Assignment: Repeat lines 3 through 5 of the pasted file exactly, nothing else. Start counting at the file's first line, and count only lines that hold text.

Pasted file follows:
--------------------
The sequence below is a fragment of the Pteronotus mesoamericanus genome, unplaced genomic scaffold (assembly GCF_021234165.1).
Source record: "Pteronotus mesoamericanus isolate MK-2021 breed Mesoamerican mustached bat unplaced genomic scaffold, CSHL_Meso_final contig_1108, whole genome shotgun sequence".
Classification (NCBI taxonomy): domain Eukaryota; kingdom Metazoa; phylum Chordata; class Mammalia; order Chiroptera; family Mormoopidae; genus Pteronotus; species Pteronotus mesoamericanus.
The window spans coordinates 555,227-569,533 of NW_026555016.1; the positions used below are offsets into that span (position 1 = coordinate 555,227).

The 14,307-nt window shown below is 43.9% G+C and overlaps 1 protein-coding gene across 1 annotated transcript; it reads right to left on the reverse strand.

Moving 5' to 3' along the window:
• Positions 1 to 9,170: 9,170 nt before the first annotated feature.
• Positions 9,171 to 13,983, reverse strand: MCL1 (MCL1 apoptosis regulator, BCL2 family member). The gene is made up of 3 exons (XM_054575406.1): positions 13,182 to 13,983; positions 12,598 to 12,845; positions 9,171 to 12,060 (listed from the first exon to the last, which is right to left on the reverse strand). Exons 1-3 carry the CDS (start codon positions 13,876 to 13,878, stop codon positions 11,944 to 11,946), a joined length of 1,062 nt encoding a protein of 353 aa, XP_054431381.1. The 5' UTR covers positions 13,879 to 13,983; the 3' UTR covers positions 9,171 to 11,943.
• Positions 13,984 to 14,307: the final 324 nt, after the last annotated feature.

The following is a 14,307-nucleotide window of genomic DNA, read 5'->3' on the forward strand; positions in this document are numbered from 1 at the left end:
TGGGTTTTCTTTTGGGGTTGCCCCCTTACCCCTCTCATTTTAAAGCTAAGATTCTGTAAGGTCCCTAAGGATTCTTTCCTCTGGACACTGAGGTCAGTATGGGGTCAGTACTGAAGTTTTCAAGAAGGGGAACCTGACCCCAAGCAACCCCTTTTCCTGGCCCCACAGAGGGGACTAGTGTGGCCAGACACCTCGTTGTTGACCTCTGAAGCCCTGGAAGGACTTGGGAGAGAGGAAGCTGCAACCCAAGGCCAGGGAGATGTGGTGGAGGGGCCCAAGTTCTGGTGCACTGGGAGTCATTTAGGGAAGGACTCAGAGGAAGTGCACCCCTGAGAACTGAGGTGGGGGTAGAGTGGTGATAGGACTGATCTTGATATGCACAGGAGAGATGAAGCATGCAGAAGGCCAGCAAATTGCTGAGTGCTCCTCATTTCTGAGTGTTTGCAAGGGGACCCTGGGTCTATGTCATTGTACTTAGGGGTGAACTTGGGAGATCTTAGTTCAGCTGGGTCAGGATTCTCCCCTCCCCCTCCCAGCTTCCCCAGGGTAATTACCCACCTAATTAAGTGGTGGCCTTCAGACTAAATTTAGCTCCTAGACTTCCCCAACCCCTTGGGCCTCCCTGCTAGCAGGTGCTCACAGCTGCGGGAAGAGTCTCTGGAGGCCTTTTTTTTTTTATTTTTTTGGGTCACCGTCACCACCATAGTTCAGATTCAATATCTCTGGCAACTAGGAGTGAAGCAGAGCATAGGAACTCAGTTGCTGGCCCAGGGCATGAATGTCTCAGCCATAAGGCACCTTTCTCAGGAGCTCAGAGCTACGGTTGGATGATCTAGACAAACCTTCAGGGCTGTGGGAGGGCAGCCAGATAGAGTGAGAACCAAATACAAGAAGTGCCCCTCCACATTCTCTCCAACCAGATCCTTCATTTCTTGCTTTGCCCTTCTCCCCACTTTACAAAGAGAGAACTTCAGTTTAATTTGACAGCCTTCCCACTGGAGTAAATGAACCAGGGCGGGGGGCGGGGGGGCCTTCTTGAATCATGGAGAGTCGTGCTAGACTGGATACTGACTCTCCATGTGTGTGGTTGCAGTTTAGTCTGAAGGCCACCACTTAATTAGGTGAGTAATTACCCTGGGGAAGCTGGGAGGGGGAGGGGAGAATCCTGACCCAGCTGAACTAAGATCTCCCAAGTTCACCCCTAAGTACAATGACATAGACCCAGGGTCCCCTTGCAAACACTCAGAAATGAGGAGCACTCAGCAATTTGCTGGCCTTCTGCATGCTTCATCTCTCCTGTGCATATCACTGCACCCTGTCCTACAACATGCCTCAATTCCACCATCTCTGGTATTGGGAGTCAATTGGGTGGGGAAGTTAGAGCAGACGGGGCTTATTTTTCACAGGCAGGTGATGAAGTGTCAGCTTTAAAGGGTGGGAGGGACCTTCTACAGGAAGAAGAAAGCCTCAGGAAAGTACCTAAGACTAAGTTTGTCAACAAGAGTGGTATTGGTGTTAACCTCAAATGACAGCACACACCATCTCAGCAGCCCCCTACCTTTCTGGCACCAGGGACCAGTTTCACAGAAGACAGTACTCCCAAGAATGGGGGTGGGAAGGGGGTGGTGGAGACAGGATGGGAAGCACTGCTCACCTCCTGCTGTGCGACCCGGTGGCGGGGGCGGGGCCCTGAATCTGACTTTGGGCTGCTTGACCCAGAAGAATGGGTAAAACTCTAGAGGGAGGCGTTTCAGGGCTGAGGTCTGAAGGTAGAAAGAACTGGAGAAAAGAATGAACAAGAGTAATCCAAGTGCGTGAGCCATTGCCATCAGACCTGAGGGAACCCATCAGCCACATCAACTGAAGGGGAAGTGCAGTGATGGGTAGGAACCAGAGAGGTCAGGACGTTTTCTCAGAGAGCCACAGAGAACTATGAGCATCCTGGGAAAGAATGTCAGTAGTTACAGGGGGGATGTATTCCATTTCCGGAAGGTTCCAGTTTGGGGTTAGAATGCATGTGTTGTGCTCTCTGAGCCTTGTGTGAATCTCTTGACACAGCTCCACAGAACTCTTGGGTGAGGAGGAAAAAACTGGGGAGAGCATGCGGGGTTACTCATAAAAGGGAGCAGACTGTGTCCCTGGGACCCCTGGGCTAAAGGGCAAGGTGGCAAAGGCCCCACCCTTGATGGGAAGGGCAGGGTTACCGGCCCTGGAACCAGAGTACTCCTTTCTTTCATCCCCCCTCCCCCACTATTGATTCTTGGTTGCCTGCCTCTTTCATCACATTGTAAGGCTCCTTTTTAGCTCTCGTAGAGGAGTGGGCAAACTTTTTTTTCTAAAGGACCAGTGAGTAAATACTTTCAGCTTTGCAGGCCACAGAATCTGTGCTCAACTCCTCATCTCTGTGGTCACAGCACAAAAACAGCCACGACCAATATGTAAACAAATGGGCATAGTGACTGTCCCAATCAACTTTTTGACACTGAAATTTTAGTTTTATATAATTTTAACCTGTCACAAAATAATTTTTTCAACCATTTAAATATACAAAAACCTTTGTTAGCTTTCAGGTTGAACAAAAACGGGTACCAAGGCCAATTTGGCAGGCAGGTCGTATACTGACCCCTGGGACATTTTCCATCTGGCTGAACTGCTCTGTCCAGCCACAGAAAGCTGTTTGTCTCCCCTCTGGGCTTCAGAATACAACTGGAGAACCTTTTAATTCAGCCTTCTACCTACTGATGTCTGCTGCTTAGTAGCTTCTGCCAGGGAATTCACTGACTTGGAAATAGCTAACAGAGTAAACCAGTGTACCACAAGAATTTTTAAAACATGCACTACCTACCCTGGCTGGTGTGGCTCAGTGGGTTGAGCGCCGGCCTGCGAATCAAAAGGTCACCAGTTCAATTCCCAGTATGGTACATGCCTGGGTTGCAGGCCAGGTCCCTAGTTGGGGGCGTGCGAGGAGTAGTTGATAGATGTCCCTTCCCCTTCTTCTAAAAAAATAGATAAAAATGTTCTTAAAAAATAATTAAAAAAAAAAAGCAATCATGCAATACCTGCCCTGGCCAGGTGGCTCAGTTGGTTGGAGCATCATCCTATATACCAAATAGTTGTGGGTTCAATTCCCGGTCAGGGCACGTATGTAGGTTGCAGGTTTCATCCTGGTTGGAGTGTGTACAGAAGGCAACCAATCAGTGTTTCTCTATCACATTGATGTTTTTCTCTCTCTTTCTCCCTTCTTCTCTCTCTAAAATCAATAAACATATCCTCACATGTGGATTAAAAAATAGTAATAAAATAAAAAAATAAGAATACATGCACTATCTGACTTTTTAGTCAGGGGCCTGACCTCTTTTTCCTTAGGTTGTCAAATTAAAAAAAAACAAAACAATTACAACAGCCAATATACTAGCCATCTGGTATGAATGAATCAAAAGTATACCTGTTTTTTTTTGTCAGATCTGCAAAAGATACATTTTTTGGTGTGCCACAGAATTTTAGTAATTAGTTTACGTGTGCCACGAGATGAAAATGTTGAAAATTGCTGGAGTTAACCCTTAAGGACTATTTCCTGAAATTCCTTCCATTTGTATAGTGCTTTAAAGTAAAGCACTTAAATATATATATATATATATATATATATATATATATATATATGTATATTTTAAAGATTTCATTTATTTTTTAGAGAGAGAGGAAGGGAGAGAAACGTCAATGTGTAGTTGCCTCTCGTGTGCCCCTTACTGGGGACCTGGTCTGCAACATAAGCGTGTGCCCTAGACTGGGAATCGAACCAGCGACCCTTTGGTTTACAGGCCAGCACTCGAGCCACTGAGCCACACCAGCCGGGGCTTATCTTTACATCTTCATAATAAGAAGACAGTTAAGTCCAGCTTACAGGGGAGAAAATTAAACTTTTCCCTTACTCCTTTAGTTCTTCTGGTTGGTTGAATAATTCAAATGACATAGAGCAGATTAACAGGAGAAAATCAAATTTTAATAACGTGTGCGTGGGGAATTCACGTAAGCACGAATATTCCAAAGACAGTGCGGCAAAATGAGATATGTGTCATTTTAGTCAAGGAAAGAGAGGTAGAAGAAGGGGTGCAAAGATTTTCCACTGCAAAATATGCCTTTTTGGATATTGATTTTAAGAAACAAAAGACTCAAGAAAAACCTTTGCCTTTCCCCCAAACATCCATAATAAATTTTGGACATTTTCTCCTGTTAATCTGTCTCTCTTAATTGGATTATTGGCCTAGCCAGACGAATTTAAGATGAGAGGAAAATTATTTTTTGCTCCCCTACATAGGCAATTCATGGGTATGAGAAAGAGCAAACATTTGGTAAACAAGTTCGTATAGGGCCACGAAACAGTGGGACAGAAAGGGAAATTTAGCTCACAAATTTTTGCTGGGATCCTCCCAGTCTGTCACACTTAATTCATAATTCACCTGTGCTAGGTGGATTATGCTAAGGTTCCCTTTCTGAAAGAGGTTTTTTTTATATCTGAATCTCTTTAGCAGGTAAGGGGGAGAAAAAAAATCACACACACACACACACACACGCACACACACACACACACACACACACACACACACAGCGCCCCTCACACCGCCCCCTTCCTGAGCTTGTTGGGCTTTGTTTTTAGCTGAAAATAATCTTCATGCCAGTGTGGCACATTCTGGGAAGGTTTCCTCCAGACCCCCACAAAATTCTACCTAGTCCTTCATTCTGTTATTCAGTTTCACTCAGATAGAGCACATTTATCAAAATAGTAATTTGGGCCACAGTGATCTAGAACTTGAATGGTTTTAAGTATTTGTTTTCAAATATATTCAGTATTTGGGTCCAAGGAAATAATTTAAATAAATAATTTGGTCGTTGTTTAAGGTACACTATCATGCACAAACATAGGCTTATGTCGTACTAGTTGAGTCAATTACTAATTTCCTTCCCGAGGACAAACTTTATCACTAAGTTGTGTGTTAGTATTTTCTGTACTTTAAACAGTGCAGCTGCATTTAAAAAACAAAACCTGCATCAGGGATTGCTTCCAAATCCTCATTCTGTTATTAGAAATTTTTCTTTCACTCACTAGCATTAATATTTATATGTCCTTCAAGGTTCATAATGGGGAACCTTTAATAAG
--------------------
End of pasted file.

Classification (NCBI taxonomy): domain Eukaryota; kingdom Metazoa; phylum Chordata; class Mammalia; order Chiroptera; family Mormoopidae; genus Pteronotus; species Pteronotus mesoamericanus.
The window spans coordinates 555,227-569,533 of NW_026555016.1; the positions used below are offsets into that span (position 1 = coordinate 555,227).

The 14,307-nt window shown below is 43.9% G+C and overlaps 1 protein-coding gene across 1 annotated transcript; it reads right to left on the reverse strand.